``We`re not doing `Love Boat` in a hotel. This is not going to be guest stars each week filling the rooms,`` Witt said. ``This is ``The Golden Girls`` in a new setting, in a new situation, the same characters in something that we see breathing new life into the series.``
NBC was interested in continuing with the series, but Witt said the network wasn`t willing to pay enough money to keep it. CBS showed ``staggering enthusiasm`` for the revamped show.
``Golden Palace`` is the linchpin in CBS` Friday night lineup, a night on which it hopes to duplicate its successful Monday lineup of four comedies followed by a drama.
``Major Dad`` and ``Designing Women`` are moving to Fridays, and will be followed by Bob Newhart`s new series and by ``Picket Fences,`` a drama about a small town in Wisconsin.
Witt said there is some concern about writing the new characters, including the chef, played by English comic Alexei Sayle.
``You don`t know how well they`re going to work,`` Witt said. ``You don`t know how quickly you`re going to learn how to write for them. You are taking your best educated guess and all of your experience and hoping that you can make it work as well as you see it in your mind`s eye.``
But when all else fails, you can fall back on the familiar. Don`t be surprised if Bea Arthur makes guest appearances.
``It would be a coincidence if she showed up for the November sweeps,``
A Review from The New York Times
TV Weekend; 3 of the Golden Girls in a New Home
By JOHN J. O'CONNOR
Published: September 25, 1992
Spiraling health-care costs, age discrimination: the elderly may not have much to laugh about these days but, at least as far as television entertainment is concerned, oldsters remain a hoot. Absent Bea Arthur, NBC's "Golden Girls" has been resurrected on CBS as "The Golden Palace" (Fridays at 8 P.M.), and the old girls are, well, as irrepressible as ever. And then "Frannie's Turn," also on CBS (Saturdays at 8 P.M.), offers a wacky domestic menagerie that includes a dotty mother-in-law who watches a television shopping network to order items like a "Star Trek" ankle bracelet. Oh, you kids!
In "The Golden Palace," Rose Nylund (Betty White), Blanche Devereaux (Rue McClanahan) and Sophia Petrillo (Estelle Getty) have bought an Art Deco hotel in Miami Beach as an investment for what they envision as their quiet retirement years. But the Golden Palace turns out to be teetering on bankruptcy, and the women are forced to return to hard, full-time work. Their skeletal staff includes Chuy (Cheech Marin, formerly of Cheech and Chong), a Mexican chef with in-law problems; Roland (Don Cheadle), a black would-be entrepreneur serving as house manager, and Oliver (Billy L. Sullivan), an abandoned 12-year-old with street smarts.
Broad-based demographics in place, "The Golden Palace" is eager to let the golden girls be their familiar selves. Rose is naive, but not as dumb as people may think. Blanche goes weak at the knees at the mere thought of a man, but is not as promiscuous as she acts. And Sophia, who's supposed to be 88 years old, drips sarcasm but clearly has a heart of gold. It's all a bit too familiar, and the format is forced into some unseemly stretching. In the first episode, written by the series creator, Susan Harris, Oliver asks Roland to hide him from the new owners. "Who do you think you are?" asks Roland. "Anne Frank?" When a sitcom begins making you cringe, trouble looms.
It's also looming ominously in "Frannie's Turn." Frannie (Miriam Margolyes) is a middle-aged seamstress who has suddenly realized that "if you're not young, beautiful and rich, you don't exist." Tired of being a servant to her macho Cuban husband, Joseph (Tomas Milian), she begins rebelling in a manner that the family attributes to either feminist anger or menopause. Frannie tries to stop her daughter from marrying a man just like her father. At work, she tells off her high-fashion boss, Armando, formerly Arthur of the garment center. At home, Joseph is informed he will have to go to the refigerator himself if he wants a beer.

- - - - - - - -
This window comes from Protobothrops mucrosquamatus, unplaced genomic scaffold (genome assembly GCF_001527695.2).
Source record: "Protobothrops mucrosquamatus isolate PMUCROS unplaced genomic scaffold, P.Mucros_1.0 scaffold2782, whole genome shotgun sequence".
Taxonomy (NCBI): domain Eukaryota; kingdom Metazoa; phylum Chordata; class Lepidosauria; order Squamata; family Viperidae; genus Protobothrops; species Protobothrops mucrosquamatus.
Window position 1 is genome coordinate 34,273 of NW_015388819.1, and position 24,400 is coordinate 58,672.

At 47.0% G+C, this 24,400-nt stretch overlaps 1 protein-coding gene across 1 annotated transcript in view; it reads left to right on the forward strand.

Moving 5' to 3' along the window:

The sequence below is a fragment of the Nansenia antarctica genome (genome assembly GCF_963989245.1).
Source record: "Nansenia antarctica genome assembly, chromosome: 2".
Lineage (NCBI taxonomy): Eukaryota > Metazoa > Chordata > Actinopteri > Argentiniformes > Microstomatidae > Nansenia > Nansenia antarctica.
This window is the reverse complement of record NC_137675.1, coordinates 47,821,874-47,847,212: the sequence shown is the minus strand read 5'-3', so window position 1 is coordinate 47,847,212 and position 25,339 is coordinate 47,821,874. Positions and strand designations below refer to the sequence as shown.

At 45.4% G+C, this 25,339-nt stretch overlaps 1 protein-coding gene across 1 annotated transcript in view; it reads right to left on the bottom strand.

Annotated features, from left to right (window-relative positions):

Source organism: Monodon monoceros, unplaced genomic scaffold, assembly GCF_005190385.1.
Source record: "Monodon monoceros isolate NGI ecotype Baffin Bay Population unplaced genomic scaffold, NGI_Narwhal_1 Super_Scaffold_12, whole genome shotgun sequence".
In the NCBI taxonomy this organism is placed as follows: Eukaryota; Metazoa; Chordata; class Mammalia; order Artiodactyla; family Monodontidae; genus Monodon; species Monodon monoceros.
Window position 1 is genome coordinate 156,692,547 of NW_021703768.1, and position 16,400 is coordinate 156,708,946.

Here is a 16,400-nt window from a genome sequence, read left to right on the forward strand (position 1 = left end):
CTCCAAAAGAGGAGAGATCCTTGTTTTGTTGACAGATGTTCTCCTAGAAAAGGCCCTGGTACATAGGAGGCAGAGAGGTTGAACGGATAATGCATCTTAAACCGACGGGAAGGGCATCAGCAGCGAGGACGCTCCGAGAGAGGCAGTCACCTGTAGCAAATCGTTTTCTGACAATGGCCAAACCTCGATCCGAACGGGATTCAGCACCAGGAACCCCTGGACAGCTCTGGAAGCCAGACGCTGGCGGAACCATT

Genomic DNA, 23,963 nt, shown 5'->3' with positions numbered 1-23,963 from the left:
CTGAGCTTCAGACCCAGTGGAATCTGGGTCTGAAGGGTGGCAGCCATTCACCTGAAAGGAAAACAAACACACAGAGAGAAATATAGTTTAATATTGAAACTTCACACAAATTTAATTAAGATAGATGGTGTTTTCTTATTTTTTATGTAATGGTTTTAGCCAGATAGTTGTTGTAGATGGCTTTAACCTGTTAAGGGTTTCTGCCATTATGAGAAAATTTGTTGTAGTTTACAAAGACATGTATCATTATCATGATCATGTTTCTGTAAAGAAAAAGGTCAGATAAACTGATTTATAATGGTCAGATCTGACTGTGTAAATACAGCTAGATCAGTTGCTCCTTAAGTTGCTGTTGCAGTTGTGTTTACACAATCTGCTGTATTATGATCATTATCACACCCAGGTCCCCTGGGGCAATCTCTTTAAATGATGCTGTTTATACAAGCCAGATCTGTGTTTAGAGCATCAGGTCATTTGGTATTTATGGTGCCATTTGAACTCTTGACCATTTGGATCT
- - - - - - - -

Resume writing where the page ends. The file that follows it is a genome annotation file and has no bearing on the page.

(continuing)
Meanwhile, Joseph's mother, Rosa (Alice Drummond), obviously a Sophia clone, may be mostly confined to her bed, but she's usually good for a wisecrack or two to perk up the laugh track. But beneath the jokes in "Frannie's Turn," there is real pain and far too much bitterness to be crammed into a sitcom. The most perceptive character of the lot could be spaced-out Eddie (Stivi Paskoski), the teen-age son in a Megadeth T-shirt, who casually treats the rest of the family with the wry disdain they so readily invite. 'The Making of Sgt. Pepper' Disney, Sunday at 9 P.M.
George Martin, recording producer for the Beatles, recalls with undiminished enthusiasm how the legendary "Sgt. Pepper's Lonely Hearts Club Band" album was put together 25 years ago.
Sitting before a studio console, Mr. Martin uses single tracks to explain how specific music and vocal effects were achieved for the psychedelic "concept" production. Influences ranging from the Beach Boys and Ravi Shankar to Lewis Carroll are cited. Photos and films from the period are supplemented by recent interviews with Paul McCartney, George Harrison and Ringo Starr.
The Beatles recall having been tired of frenzied tours and more than willing to retire to a studio where they would spend some 700 hours working on "Sgt. Pepper." Being written off in parts of the media at the time, the Beatles needed a hit. With the album finished, Mr. Martin says, "I remember sitting and rubbing my hands and saying, 'You just wait.' " More than eight million copies of the album have been sold to date. The Golden Palace CBS, tonight at 8 (Channel 2 in New York)
Created and written by Susan Harris for Witt-Thomas-Harris Productions in association with Touchstone Pictures and Television; directed by Terry Hughes; music, George Aliceson Tipton; production designer, Edward Stephenson; costumes, Judy Evans; producers, Nina Feinberg and Jim Vallely; supervising producers, Mitchell Hurwitz, Jamie Wooten and Marc Cherry; executive producers, Paul Junger Witt, Tony Thomas, Susan Harris and Marc Sotkin.
Rose Nylund . . . Betty White Blanche Devereaux . . . Rue McClanahan Sophia Petrillo . . . Estelle Getty Chuy Castillo . . . Cheech Marin Roland . . . Don Cheadle Oliver . . . Billy L. Sullivan Brad . . . Stephen James Carver Man 1liLee Ryan Frannie's Turn CBS, tomorrow at 8 P.M. (Channel 2 in New York)